“Finish the sentence ‘food is…’,” Dr Libby Weaver suggests.
Some people, often athletes, will reply “fuel”. Weaver’s reply is “nourishment”. The rest of us? It could be anything from “pleasure” to “punishment” to “numbing” to “relief from boredom”.
For many people, food is fraught. What ought to be fairly simple – eat more vegetables, eat less junk, eat only when hungry and stop when full – is complicated by a lifetime of unlearning our bodies cues, adhering instead to mathematical equations (calories) or external instruction about when or what or how much to eat as well as the learning that eating can momentarily alleviate an array of feelings from boredom and loneliness to desperation and negative beliefs about ourselves.
In a heart-breaking op-ed in the New York Times, Taffy Brodesser-Akner details the torturous relationship she and many others have with food and with their bodies.
It’s the anti-dieting age, she says.
Dieting and weight-loss are “tacky” and “arcane” and no longer politically correct. “People wanted nothing to do with it,” she writes. “Except that many of them did: They wanted to be thinner. They wanted to be not quite so fat. Not that there was anything wrong with being fat! They just wanted to call dieting something else entirely.”
And so we’ve called it the pursuit of our “optimal” body; it is about “getting healthy”, “getting strong” and “eating clean”.
Which is great but whatever we call it, it doesn’t stop the despair and conflicting messages about what to eat (high-fat, low-carb, high-protein, vegan, Paleo etcetera, etcetera) and our bodies (just be healthy but being overweight is unhealthy but you should accept your body however it is but loving your body means losing weight).
Brodesser-Akner tried everything from intuitive eating to Weight-Watchers before declaring herself “completely perplexed by food – food! Stupid food!”
So many people are completely perplexed by food that the most common question Weaver, a nutritional biochemist with 20 years of clinical experience, is asked is “what on earth am I supposed to eat?”
In her clinic or at speaking events, people ask how much avocado they are allowed. “There’s no ‘allowance’,” she replies. “There will be days when you want a quarter, there will be days when you want half, there will be days when only a whole avocado will satisfy and there will be days when you’ll think ‘yuck I don’t want that today’.”
It is in the same vein as her response to which plan – keto, Paleo, vegan, vegetarian etcetera – is best: “You’ve got to find what works for you.”
“You can find ‘evidence’ for good things about all of those ways of eating and you can find potential challenges,” Weaver explains, adding that our gut microbiome means different approaches work for different people. “People want a plan. It’s almost as if they’ve lost trust in their body. What begins as ‘I’m going to take better care of the way I eat’ ends up with them more confused than they were in the beginning.”
Confusion about eating is compounded if food has never been about nourishment or fuel.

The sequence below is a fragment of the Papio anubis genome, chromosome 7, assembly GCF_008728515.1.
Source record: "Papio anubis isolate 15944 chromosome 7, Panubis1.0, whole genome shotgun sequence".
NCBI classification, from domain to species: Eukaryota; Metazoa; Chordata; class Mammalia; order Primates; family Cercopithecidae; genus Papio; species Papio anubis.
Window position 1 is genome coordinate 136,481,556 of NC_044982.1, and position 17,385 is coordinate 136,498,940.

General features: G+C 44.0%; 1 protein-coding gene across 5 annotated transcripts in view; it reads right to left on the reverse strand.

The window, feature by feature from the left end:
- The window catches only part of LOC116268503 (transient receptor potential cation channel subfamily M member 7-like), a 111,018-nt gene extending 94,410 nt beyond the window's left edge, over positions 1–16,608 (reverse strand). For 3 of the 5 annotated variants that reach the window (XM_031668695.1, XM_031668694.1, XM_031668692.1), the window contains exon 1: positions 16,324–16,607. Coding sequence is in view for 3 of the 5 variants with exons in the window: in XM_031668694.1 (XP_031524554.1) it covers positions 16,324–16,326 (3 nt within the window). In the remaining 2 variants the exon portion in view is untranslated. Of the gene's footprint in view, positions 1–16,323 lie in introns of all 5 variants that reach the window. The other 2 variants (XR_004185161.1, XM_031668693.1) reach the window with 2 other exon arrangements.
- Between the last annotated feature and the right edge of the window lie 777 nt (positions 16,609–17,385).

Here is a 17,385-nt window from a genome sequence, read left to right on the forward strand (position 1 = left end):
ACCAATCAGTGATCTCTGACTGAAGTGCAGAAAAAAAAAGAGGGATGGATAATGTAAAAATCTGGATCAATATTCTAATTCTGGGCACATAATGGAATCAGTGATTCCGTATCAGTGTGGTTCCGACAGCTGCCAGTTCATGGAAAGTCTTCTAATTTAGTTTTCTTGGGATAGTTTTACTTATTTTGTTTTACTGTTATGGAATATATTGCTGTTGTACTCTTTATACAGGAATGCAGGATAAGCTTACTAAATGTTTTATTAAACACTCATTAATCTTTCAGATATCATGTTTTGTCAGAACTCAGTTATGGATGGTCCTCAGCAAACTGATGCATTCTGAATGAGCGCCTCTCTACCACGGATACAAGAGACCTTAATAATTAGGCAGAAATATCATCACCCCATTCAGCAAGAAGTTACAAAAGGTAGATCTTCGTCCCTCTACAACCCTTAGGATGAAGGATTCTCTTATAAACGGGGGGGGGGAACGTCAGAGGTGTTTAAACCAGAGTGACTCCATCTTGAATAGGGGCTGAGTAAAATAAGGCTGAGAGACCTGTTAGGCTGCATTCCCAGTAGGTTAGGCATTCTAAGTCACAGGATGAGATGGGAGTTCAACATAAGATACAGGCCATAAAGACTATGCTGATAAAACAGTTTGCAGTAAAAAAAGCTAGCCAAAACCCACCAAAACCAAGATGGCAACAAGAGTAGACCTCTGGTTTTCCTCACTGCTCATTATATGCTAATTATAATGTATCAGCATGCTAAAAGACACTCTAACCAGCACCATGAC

“The first thing is to identify what food is for you,” Weaver says. “The second thing is that if you eat in a way hurts you – eating too much, eating too much poor quality food even though you know better, not eating enough or binging and purging – it is never ever about the food.”
She invites her clients to become curious about their choices.
“A little strategy I give people is to have a little notebook in the kitchen and divide it into four columns – the first is about ‘what do I want?’,” Weaver explains.
You’ve had dinner, you’re full, but you might say ‘I want chocolate biscuits’.
“The next column says ‘what do I really want?’ and your brain probably still says ‘chocolate biscuits’ then you push yourself and you go ‘no, I want a hug, I want someone to thank me for washing up every night for the last 18 years’, whatever.
“Then the third column is ‘how would having that make me feel?’… and then the fourth column is ‘how else can I experience this in a way that doesn’t hurt my health?’ That can be a strategy to, number one, help people get in touch with what the food is really about and what they’re asking food to give them and also a way to break some patterns.”
Learning to listen to our bodies is a process that takes time and patience and awareness.
“There’s not a be-all and end-all strategy,” Weaver, whose new book, What Am I Supposed to Eat? explores the confusion around food and answers to the question without delivering a dogmatic plan.
Once we address the factors that influence our choices, what to eat becomes less complicated.
“If we peel it all back to how do we need to eat, we need to be eating food, which is whole, real food,” Weaver says, noting that foods aren’t ‘healthy’ or ‘unhealthy’, people are and the “more nutritious food we eat, the healthier we will be”.
“Essentially, the first step is get rid of the processed foods because then you’re going to be less reliant on the tastebuds driving everything,” she says, warning against being too rigid and adding that the odd bit of ‘tastebud’ food is fine.
“For some people that’s all they need to do to become healthier and when we are healthier typically our weight and body fat levels shift back into place. If someone is still suffering – they’ve still got fluid retention or bloating or headaches or reflux then it might require some more specific advice.”
Once we’ve done that, we can start to explore which foods and how much of them feel good in our bodies.
But the biggest thing people can do to find clarity amidst the confusion? “Learn to trust themselves again,” says Weaver.
It’s as simple and as complicated as that.